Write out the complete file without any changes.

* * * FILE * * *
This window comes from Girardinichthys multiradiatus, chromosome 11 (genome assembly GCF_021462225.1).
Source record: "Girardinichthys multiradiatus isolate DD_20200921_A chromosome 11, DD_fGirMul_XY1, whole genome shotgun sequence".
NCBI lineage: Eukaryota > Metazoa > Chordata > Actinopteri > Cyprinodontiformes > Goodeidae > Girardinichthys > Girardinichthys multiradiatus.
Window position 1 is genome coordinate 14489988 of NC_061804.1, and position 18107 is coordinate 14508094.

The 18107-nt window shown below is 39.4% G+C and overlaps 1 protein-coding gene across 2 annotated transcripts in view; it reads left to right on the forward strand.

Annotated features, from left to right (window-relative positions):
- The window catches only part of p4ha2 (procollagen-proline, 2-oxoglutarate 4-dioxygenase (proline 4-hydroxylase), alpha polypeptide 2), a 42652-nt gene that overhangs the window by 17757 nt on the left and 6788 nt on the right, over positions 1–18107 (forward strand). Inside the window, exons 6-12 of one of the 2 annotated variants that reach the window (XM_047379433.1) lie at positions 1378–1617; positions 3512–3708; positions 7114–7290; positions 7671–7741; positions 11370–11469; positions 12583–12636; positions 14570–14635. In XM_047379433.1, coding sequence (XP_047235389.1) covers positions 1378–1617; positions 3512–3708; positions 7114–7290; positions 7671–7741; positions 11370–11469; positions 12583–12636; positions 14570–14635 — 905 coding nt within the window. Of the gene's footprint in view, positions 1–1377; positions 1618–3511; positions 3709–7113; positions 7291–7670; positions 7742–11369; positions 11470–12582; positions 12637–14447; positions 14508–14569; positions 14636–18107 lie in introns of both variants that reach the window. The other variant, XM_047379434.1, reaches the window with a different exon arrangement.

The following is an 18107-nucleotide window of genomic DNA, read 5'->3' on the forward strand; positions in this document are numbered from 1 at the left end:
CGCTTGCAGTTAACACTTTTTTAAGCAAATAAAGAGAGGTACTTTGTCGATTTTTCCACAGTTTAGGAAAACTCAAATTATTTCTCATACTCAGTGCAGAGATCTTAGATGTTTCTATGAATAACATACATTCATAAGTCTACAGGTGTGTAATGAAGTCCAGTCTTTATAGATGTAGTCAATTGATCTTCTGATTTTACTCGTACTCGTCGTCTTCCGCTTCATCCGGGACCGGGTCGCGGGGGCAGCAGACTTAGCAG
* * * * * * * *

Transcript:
This window comes from Girardinichthys multiradiatus, chromosome 11 (genome assembly GCF_021462225.1).
Source record: "Girardinichthys multiradiatus isolate DD_20200921_A chromosome 11, DD_fGirMul_XY1, whole genome shotgun sequence".
NCBI lineage: Eukaryota > Metazoa > Chordata > Actinopteri > Cyprinodontiformes > Goodeidae > Girardinichthys > Girardinichthys multiradiatus.
Window position 1 is genome coordinate 14489988 of NC_061804.1, and position 18107 is coordinate 14508094.

The 18107-nt window shown below is 39.4% G+C and overlaps 1 protein-coding gene across 2 annotated transcripts in view; it reads left to right on the forward strand.

Annotated features, from left to right (window-relative positions):
- The window catches only part of p4ha2 (procollagen-proline, 2-oxoglutarate 4-dioxygenase (proline 4-hydroxylase), alpha polypeptide 2), a 42652-nt gene that overhangs the window by 17757 nt on the left and 6788 nt on the right, over positions 1–18107 (forward strand). Inside the window, exons 6-12 of one of the 2 annotated variants that reach the window (XM_047379433.1) lie at positions 1378–1617; positions 3512–3708; positions 7114–7290; positions 7671–7741; positions 11370–11469; positions 12583–12636; positions 14570–14635. In XM_047379433.1, coding sequence (XP_047235389.1) covers positions 1378–1617; positions 3512–3708; positions 7114–7290; positions 7671–7741; positions 11370–11469; positions 12583–12636; positions 14570–14635 — 905 coding nt within the window. Of the gene's footprint in view, positions 1–1377; positions 1618–3511; positions 3709–7113; positions 7291–7670; positions 7742–11369; positions 11470–12582; positions 12637–14447; positions 14508–14569; positions 14636–18107 lie in introns of both variants that reach the window. The other variant, XM_047379434.1, reaches the window with a different exon arrangement.

The following is an 18107-nucleotide window of genomic DNA, read 5'->3' on the forward strand; positions in this document are numbered from 1 at the left end:
CGCTTGCAGTTAACACTTTTTTAAGCAAATAAAGAGAGGTACTTTGTCGATTTTTCCACAGTTTAGGAAAACTCAAATTATTTCTCATACTCAGTGCAGAGATCTTAGATGTTTCTATGAATAACATACATTCATAAGTCTACAGGTGTGTAATGAAGTCCAGTCTTTATAGATGTAGTCAATTGATCTTCTGATTTTACTCGTACTCGTCGTCTTCCGCTTCATCCGGGACCGGGTCGCGGGGGCAGCAGACTTAGCAG